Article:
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Making The Legend of Zelda-Inspired Environment in 3ds Max & Unreal

Viktor Colpaert told us about creating the Sinking Temple environment inspired by the Legend of Zelda fanwork, talked about modeling the scene, and shared various useful tutorials.


Hi, my name is Viktor Colpaert I’m 21 years old and I’m about to finish my studies at DAE Howest. I haven’t worked professionally yet. So far I’ve only interned at DAE studios at a company in association with my school which had a program in which we made 2 games/prototypes every month. This internship recently came to an end and now I’ve started looking for a job.

The Sinking Temple Project

The first time I saw the concept by Jeremy Fenske was when a friend of mine had it as his desktop background. I had only recently played Breath of the Wild and I thought that it looked very pretty. When thinking about what I wanted to make as a personal project this painting just came to mind, and I decided then that I would make it. The concept was the only reference I really used, and I tried my best to get it as close to that concept as possible.

Blockout and Modeling

I started out by making a small scene with gray boxes and simple shapes to test where the light would come from and get a basic blockout that I could build upon with the finished assets. The assets for the temple were modeled in 3ds Max and textured in Substance Painter, I then vertex painted a moss material on those assets in UE4 to make them match the concept as good as possible. I used the Landscape Editor in Unreal to set up the floor and make the river.


When working on vegetation I mostly worked with tutorials. I found one from Pontus Karlsson on getting nice-looking clumps of leaves, I combined those with smaller modeled branches to get a more natural look and to match the concept a bit better. To create the texture of the leaves I used Substance Designer. The trees themselves were sculpted in ZBrush.

I also used a tutorial from Alexander Novikov to create the base of my grass texture in Substance Designer, that tutorial also helped out a lot when it came to creating the texture of my leaves.

When placing them in the scene I mostly used the Foliage Painter tool and also hand-placed some of the assets in places where it matters, I also made a lot of different color variations of the grass so I could match it with the colors in the concept.


Most textures in the scene were either made in Substance Designer or Substance Painter, using the tools in UE4 for vertex painting helped a lot. I also watched some tutorials on how to make the vertex painting edges more detailed, the tutorial below really helped me out. I also made sure my moss had displacement on, this way it pops out more and adds to the silhouette of the bricks. For the landscape material, I used real-time virtual textures to blend it with some of the assets and the grass.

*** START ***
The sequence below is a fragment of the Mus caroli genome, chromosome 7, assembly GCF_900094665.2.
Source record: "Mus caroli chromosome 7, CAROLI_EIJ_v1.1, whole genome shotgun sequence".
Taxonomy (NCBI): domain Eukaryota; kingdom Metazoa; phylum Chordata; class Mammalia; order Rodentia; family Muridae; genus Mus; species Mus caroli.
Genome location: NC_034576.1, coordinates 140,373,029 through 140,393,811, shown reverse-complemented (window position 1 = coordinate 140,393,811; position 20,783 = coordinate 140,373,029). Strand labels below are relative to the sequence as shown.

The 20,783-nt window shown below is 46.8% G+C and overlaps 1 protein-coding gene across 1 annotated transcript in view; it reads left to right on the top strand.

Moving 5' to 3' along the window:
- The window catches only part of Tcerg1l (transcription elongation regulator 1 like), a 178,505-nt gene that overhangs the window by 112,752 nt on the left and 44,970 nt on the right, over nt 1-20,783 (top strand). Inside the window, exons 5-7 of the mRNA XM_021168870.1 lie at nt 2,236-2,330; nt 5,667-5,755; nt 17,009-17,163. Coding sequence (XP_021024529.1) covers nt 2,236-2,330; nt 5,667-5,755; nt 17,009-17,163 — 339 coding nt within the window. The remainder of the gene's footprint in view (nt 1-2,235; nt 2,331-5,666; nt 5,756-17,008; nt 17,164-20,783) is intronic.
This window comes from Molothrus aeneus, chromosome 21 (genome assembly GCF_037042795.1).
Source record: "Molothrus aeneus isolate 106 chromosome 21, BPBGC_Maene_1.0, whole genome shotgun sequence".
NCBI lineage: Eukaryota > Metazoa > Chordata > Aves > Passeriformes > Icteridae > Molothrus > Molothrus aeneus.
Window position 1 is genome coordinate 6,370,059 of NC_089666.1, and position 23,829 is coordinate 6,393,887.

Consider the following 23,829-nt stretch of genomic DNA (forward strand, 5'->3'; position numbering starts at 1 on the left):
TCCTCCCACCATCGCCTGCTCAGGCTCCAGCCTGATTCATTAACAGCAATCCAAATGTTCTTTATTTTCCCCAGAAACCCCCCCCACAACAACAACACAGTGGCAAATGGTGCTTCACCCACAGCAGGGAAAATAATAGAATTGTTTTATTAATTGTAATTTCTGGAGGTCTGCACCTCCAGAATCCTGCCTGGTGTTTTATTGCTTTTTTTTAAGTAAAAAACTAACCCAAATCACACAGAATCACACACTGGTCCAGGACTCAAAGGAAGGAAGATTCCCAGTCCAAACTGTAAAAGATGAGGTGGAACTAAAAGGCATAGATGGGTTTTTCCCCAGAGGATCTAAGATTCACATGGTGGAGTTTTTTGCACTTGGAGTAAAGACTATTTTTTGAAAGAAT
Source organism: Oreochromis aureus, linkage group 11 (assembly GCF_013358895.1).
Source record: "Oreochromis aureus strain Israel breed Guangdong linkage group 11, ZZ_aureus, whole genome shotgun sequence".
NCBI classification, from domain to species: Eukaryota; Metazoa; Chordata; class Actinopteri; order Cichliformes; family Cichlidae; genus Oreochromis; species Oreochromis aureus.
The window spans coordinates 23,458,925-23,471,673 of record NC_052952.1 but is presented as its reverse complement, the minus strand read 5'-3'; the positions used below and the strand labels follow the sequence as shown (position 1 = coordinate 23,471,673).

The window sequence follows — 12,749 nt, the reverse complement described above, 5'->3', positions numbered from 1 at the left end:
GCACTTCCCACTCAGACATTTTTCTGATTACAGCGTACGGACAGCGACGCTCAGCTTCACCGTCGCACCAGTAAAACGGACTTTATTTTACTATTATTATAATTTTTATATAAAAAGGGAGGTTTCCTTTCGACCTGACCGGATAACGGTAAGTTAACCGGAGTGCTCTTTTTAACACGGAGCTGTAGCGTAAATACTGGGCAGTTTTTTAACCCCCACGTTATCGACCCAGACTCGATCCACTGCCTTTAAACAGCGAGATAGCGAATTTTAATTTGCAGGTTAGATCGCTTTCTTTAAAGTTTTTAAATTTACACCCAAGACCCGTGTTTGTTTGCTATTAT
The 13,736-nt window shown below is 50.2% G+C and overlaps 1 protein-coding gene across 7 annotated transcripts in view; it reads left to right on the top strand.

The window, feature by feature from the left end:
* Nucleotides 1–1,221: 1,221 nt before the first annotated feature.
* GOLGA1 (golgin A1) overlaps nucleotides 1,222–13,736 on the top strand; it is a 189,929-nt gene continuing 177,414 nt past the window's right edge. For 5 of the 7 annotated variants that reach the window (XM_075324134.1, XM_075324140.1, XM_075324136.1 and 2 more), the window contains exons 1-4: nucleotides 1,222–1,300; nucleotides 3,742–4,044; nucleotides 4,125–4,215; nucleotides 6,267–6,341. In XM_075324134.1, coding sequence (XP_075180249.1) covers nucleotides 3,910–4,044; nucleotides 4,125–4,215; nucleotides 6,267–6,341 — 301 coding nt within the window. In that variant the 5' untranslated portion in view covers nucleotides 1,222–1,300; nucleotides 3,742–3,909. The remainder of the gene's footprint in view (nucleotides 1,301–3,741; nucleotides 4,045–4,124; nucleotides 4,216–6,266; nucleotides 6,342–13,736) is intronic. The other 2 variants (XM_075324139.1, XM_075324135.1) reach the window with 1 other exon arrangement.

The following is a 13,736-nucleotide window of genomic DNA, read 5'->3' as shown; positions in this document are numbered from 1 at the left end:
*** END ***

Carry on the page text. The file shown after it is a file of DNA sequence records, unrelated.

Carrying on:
Rendering and Lighting

To put the final scene together, I used two Directional Lights, one Sun Light, and a Fill Light to fill in dark spaces, as well as a lot of different spotlights to make the materials pop and have the colors match the concept. The Sky Light was also important for making sure there wasn’t too much contrast. I played around a lot with my saturation and gain in post-processing and often also made some changes to my models’ textures when they didn’t exactly fit. The water went through quite a lot.

I started off with this tutorial from Ben Cloward, which I then edited quite a lot, I made it so that I could vertex paint browner water on my water-plane in the foreground, and then I also added some ripples using decals.


Overall it’s difficult to estimate how long I really worked on it, it was made over the course of multiple months in my free time when I wasn’t working on my internship. I mostly worked on it during weekends from the end of February until May. A lot of time went into matching the colors and having the water look good, almost a month was spent just on getting the colors on point and finishing up.

The main advice I would give is to ask for a lot of feedback from people, be it from friends, teachers, or colleagues having someone else take a look at what you’re making will help you a lot to know what you need to work on. Asking for someone’s help will make you see things you otherwise wouldn’t have thought of. And try to do it throughout your project, not right before you want to publish it.

Viktor Colpaert, 3D Environment Artist

Interview conducted by Theodore Nikitin

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